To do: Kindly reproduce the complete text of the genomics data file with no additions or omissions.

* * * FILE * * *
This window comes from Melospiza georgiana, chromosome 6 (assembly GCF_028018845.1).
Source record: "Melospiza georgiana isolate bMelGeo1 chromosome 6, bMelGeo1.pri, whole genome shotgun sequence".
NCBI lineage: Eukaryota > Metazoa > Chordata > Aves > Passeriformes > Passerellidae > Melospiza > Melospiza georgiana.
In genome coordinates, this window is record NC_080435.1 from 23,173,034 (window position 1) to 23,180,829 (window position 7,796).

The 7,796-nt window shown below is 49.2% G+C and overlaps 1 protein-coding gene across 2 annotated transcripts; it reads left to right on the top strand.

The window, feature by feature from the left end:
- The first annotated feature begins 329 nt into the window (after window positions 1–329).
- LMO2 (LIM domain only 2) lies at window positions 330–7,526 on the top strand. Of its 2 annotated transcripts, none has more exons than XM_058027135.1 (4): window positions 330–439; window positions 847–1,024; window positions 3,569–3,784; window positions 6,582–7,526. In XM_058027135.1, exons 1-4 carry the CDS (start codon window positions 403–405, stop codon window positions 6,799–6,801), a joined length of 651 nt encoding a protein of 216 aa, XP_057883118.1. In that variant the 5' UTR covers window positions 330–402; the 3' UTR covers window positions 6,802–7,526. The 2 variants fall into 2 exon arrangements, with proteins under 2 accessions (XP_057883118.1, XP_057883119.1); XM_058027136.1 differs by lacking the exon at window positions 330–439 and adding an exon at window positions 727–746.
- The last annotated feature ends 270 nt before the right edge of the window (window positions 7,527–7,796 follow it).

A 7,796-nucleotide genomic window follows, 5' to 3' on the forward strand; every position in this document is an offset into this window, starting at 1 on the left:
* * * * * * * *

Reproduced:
This window comes from Melospiza georgiana, chromosome 6 (assembly GCF_028018845.1).
Source record: "Melospiza georgiana isolate bMelGeo1 chromosome 6, bMelGeo1.pri, whole genome shotgun sequence".
NCBI lineage: Eukaryota > Metazoa > Chordata > Aves > Passeriformes > Passerellidae > Melospiza > Melospiza georgiana.
In genome coordinates, this window is record NC_080435.1 from 23,173,034 (window position 1) to 23,180,829 (window position 7,796).

The 7,796-nt window shown below is 49.2% G+C and overlaps 1 protein-coding gene across 2 annotated transcripts; it reads left to right on the top strand.

The window, feature by feature from the left end:
- The first annotated feature begins 329 nt into the window (after window positions 1–329).
- LMO2 (LIM domain only 2) lies at window positions 330–7,526 on the top strand. Of its 2 annotated transcripts, none has more exons than XM_058027135.1 (4): window positions 330–439; window positions 847–1,024; window positions 3,569–3,784; window positions 6,582–7,526. In XM_058027135.1, exons 1-4 carry the CDS (start codon window positions 403–405, stop codon window positions 6,799–6,801), a joined length of 651 nt encoding a protein of 216 aa, XP_057883118.1. In that variant the 5' UTR covers window positions 330–402; the 3' UTR covers window positions 6,802–7,526. The 2 variants fall into 2 exon arrangements, with proteins under 2 accessions (XP_057883118.1, XP_057883119.1); XM_058027136.1 differs by lacking the exon at window positions 330–439 and adding an exon at window positions 727–746.
- The last annotated feature ends 270 nt before the right edge of the window (window positions 7,527–7,796 follow it).

A 7,796-nucleotide genomic window follows, 5' to 3' on the forward strand; every position in this document is an offset into this window, starting at 1 on the left: